Accused was convicted of attempting to escape from

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Accused was convicted of attempting to escape from lawful custody. After being arrested he suddenly bolted from the police station where he was being booked. A policeman chased accused and recaptured him almost immediately. Held: “The trial magistrate was perhaps a little over-cautious in regarding this sudden dash for liberty by the (accused) as an attempted escape only. I would have though that the fct that he gained liberty from restraint constituted the matter an “escape’ in the fullest sense of the word. There is no necessity, so far as I know, for the escaper to be at liberty for any length of time, and the fact that he attains such liberty free from restriction (albeit he is being chased during that period) does in fact constitute the full offence. An attempt to escape, on the other hand, would seem to apply to an instance where a prisoner in handcuffs was found to be opening these instruments prior to decamping, or a person confined in a locked cell was discovered opening the door, (1968)H.C.D. - 63 – The lock of which he had picked, but had not put the whole of his intention into effect by absconding through the open door.” Accused received a sentence of three months imprisonment for escaping from lawful custody. 180. Abraham s/o Lanjon v. R., Crim. App. 10-D-68, 14/3/68, Saidi J. Accused was convicted of bicycle stealing, primarily upon evidence that the sto- len bicycle was found at this house. His defence was that the bicycle had been left there by his brother-in-law, whose whereabouts were unknown. There was evidence that the theft took place in June 1967 and that the brother-in-law had disappeared the preceding February from the area.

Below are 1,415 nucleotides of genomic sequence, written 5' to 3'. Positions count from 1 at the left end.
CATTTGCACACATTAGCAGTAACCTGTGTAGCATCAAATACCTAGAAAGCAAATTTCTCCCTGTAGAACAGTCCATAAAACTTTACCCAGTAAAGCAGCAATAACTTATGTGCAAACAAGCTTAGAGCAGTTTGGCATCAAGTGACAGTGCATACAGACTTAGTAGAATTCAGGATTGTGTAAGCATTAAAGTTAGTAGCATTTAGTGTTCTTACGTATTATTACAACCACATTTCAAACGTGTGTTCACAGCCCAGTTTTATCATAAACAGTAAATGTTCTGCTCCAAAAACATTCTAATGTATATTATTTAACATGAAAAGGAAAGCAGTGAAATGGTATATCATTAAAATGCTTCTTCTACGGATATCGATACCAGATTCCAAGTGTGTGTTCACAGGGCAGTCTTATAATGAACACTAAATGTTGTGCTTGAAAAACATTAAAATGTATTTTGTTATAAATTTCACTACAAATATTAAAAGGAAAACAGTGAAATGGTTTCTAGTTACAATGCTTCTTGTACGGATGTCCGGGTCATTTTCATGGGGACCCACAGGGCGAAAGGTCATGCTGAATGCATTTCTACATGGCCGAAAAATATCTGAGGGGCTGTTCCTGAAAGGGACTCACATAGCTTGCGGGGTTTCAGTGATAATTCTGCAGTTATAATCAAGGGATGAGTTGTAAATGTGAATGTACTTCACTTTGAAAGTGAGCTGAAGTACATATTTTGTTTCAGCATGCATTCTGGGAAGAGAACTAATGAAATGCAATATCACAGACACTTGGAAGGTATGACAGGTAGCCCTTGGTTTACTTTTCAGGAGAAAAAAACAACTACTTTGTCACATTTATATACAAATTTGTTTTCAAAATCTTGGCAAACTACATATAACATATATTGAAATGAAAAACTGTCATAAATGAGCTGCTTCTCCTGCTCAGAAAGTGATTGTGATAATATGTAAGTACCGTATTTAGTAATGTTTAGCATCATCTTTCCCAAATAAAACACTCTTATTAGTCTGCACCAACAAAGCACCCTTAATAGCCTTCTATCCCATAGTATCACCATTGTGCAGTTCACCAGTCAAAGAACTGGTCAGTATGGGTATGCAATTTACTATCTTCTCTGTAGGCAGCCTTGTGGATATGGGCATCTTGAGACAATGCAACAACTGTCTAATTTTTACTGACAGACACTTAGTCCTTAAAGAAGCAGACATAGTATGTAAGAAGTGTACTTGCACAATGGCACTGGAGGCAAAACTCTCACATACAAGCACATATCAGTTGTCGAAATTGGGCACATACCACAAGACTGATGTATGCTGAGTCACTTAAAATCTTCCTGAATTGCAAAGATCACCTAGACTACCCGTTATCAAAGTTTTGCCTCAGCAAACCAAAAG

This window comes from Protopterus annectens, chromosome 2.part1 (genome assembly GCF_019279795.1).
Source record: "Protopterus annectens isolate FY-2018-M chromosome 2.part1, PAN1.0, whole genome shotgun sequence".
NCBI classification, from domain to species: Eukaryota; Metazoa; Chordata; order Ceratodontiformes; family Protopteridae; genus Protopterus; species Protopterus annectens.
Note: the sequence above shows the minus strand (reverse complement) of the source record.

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Held: (1) Accused need not prove his innocence or prove his defence to the same extent that the prosecution must prove the charge; it is enough if he raises a reasonable doubt as to his guilt. (2)”(T)he question of estimates of dates as with estimates of time and distance, is not to be taken too seriously with Afri- can villages, as they may and often do give wrong dates without intending to do so because they really do not have very much to do with dates in their daily lives.” Conviction quashed. 181. Nwiroma Alli Hussein Nyamakaba v. R., Crim. App. 47-D-68, 15/3/68, Georges C. J. Accused was convicted of theft by public servant. A statement written and signed by accused acknowledging a shortage of funds was admitted in evidence. Ac- cused testified that this statement was induced by fear after an accountant had threatened to “ make things worse for him” unless he signed. Accused also claimed that a trial within a trial should have been held as to the admissibility of this statement. The prosecution also introduced the testimony of accused ’s as- sistant who had had access to the funds.
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  • Fall '17
  • Dean Majamba

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